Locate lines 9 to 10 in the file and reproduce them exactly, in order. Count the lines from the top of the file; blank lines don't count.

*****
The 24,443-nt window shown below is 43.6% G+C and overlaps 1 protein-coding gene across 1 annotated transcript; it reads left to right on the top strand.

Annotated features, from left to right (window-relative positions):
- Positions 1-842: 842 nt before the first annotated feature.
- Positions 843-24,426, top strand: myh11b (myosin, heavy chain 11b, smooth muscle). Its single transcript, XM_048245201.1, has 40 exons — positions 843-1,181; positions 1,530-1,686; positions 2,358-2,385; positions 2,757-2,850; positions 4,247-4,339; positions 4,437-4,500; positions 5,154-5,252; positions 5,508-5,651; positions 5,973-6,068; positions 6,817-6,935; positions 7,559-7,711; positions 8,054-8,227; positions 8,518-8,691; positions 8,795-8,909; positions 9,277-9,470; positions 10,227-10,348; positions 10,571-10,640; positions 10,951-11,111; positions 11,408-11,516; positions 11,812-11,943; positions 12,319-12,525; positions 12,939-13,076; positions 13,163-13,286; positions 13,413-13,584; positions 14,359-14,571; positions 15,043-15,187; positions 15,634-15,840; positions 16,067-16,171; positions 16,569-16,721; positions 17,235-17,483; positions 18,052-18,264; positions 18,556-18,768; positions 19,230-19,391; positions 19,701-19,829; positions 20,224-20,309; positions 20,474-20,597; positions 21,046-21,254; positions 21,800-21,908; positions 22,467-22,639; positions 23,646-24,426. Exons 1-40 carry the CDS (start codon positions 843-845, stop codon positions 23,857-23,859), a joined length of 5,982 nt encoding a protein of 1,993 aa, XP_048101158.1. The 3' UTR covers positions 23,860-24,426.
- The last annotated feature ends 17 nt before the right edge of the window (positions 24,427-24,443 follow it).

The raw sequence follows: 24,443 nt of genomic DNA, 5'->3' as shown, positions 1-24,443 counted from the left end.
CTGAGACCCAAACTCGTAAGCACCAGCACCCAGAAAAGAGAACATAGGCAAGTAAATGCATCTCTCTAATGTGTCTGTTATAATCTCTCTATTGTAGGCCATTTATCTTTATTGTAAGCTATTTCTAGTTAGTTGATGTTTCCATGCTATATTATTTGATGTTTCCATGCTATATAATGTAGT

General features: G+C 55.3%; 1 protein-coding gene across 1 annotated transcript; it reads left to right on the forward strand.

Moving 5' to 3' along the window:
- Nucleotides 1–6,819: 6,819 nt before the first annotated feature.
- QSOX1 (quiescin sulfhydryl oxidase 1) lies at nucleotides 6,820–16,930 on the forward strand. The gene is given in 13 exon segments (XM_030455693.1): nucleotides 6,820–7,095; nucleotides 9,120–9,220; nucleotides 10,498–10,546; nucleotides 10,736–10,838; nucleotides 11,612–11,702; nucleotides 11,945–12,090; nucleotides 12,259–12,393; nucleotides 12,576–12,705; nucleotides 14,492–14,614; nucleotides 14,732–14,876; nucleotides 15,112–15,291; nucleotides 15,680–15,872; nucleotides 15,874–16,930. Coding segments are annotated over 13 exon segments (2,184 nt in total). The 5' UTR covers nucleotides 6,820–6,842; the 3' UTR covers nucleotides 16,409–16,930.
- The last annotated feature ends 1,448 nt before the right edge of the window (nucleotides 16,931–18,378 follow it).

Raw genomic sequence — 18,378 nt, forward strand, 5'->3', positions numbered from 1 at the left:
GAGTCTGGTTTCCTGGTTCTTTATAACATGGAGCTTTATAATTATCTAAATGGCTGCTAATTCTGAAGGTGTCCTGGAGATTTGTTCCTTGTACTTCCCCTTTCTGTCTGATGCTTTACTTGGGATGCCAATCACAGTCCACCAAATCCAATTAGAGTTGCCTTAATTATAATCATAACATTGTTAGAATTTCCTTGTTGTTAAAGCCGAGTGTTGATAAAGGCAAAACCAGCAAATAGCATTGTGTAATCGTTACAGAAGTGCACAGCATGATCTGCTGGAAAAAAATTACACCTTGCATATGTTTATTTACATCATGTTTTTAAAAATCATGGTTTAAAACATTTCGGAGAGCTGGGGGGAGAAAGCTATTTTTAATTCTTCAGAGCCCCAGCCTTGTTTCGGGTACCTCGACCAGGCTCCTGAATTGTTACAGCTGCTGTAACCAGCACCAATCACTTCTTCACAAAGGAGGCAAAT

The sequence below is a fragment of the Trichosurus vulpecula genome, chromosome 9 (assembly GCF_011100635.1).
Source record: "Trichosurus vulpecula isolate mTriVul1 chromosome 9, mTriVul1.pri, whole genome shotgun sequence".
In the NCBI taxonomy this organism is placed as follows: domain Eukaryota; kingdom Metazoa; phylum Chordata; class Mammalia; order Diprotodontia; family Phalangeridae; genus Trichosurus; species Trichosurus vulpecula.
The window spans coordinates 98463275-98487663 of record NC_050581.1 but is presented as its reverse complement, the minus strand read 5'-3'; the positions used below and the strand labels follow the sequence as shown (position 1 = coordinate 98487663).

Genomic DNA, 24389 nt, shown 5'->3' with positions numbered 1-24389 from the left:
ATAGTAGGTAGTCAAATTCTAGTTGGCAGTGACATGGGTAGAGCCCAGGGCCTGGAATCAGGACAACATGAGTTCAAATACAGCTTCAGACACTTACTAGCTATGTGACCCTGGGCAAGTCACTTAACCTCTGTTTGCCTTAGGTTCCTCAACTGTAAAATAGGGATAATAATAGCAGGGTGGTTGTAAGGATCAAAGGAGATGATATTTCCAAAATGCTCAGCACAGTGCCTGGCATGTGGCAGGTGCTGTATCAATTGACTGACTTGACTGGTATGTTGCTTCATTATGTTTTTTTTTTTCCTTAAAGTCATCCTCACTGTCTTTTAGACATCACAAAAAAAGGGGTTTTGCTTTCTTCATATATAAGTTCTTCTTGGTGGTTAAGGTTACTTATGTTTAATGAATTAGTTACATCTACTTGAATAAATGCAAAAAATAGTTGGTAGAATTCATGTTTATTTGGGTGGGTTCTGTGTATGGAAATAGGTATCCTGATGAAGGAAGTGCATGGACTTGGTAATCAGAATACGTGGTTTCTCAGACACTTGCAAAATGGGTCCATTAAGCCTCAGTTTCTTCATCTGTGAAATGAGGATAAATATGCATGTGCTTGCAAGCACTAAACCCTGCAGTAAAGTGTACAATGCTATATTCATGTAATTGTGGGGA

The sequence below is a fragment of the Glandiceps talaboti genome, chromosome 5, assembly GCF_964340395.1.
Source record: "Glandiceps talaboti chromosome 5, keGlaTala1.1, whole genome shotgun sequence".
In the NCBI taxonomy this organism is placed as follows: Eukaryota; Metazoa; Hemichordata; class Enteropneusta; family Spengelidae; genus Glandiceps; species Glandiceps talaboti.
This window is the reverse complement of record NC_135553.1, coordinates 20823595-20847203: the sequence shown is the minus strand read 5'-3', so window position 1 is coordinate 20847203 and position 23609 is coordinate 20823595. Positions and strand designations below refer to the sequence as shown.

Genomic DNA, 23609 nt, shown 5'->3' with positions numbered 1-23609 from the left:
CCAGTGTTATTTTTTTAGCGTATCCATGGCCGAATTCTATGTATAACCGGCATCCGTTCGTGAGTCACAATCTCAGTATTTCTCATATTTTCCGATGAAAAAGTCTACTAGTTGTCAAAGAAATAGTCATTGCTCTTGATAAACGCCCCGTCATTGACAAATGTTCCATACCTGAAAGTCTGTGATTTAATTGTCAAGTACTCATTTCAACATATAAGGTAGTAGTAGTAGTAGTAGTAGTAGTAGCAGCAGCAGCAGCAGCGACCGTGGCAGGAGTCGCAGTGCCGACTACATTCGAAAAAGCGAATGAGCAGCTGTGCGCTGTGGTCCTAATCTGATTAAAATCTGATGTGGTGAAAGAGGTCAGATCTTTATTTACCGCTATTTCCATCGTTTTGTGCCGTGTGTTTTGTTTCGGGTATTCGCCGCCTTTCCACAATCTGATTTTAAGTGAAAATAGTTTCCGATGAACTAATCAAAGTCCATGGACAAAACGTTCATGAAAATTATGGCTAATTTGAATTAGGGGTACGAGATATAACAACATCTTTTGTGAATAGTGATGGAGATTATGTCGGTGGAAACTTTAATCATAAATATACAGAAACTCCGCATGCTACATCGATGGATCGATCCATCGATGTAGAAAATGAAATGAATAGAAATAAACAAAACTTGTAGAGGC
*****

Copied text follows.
Moving 5' to 3' along the window:
- Nucleotides 1–6,819: 6,819 nt before the first annotated feature.